St. Peter’s Hospital NICU Celebrates Two Years Without Central Line Infection
The neonatal intensive care unit (NICU) at St. Peter’s Hospital this month celebrated an important milestone, surpassing two years without a central line–associated bloodstream infection (CLABSI) in a patient.
CLABSIs are the most common type of hospital-acquired infection among infants in NICUs across the United States, according to the American Academy of Pediatrics. Such infections can become life-threatening or have a lasting negative effect on a newborn’s long-term development.
“By implementing evidence-based best practices, the NICU team has been able to attain and sustain exceptional outcomes for our hospital’s most vulnerable patients,” said Jennifer Ryan, MSN, RN, CIC, CEN, manager of the Infection Prevention and Control Program at St. Peter’s Hospital. “We applaud their efforts and congratulate them on this important achievement.”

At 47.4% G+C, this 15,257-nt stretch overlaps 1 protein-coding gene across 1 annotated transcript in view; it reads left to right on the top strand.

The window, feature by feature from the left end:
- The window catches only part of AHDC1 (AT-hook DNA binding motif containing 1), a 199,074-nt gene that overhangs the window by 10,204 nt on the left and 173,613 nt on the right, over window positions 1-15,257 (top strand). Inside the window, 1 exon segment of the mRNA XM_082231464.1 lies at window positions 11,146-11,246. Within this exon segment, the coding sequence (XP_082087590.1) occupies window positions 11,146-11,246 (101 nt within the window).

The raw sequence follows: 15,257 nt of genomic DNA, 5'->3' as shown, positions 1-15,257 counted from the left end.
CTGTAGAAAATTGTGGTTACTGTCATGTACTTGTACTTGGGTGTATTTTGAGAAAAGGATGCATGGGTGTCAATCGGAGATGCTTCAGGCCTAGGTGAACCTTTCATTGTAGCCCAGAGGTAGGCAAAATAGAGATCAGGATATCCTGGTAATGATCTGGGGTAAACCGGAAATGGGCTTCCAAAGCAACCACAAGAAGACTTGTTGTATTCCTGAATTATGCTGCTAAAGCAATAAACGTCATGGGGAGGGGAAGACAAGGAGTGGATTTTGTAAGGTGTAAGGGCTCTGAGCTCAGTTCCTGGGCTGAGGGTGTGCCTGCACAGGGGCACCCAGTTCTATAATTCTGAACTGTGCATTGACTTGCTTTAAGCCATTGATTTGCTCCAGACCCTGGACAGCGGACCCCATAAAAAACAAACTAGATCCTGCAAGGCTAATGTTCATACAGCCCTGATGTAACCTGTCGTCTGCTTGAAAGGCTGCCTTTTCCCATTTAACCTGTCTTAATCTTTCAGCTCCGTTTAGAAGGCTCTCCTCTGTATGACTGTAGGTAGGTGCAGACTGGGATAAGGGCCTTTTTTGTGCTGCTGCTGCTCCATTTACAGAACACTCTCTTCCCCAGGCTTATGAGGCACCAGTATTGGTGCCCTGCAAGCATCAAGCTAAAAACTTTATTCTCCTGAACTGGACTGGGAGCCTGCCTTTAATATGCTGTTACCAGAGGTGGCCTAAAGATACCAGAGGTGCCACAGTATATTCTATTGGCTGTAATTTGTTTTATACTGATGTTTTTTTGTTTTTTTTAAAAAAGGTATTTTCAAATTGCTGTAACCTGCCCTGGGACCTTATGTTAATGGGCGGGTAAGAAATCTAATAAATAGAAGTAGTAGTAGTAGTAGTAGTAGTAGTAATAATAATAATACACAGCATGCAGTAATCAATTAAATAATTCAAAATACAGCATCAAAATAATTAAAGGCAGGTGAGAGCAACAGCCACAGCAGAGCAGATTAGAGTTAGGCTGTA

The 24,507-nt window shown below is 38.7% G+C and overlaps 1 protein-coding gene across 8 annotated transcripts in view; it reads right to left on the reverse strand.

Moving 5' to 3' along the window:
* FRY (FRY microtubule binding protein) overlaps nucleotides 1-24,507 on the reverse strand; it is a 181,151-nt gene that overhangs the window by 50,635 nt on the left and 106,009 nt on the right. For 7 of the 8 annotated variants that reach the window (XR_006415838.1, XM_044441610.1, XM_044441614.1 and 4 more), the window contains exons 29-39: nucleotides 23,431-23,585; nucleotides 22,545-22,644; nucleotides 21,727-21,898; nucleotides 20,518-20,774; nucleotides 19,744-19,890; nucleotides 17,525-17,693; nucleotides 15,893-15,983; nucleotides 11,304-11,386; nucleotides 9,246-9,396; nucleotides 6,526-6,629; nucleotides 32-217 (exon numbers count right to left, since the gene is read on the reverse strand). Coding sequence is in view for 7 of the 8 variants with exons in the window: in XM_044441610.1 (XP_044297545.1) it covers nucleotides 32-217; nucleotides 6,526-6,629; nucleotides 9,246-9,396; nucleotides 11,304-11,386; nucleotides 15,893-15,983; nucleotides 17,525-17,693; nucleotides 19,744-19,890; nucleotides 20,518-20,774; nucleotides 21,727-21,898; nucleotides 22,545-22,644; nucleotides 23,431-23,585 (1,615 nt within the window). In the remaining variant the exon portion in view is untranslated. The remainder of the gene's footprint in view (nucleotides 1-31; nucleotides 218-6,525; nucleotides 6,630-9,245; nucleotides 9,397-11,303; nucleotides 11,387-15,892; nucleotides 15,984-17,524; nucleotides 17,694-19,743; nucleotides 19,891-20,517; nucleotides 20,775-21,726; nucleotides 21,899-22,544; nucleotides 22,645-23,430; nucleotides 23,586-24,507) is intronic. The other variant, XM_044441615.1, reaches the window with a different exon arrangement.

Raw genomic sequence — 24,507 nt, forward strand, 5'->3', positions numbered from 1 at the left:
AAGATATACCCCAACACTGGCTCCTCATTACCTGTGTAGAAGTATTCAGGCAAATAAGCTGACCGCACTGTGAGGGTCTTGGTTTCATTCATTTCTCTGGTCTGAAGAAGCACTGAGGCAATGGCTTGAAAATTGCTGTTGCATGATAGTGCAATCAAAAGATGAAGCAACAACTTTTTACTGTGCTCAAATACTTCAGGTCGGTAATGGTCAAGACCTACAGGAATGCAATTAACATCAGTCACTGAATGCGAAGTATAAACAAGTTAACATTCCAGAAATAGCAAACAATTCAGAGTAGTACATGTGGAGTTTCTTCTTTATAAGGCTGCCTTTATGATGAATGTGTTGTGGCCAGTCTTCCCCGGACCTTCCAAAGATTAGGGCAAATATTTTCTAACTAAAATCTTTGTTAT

The multidisciplinary team at the St. Peter’s Hospital NICU has been making a concerted effort to prevent CLABSIs, following recommendations from the voluntary New York State Perinatal Quality Collaborative’s CLABSI Reduction Project. St. Peter’s Hospital NICU nurse Marybeth Dickinson, RN-NIC, coordinates the unit’s adoption of standardized central line care bundles and central line maintenance checklists.
This strategy focuses on minimizing the risk of infection by preventing contamination of the central line, which is a catheter or tube placed in a patient’s blood vessel, ending at or near the heart. A central line is used to draw blood or administer fluids or medications. The care bundles and checklists aim to decrease the amount of time a central line is used, and include protocols for real-time infection surveillance and communication among nurses, physicians, and caregivers.
Ryan said other units at St. Peter’s Hospital are making preparations to build off the NICU’s success and initiate the use of similar standardized central line care bundles and central line maintenance checklists.
The St. Peter’s Hospital NICU, a Level III facility, is staffed 24 hours a day with board-certified neonatologists, neonatal nurse practitioners, and registered nurses certified in neonatal nursing.
To learn more about the St. Peter’s Hospital NICU, click here.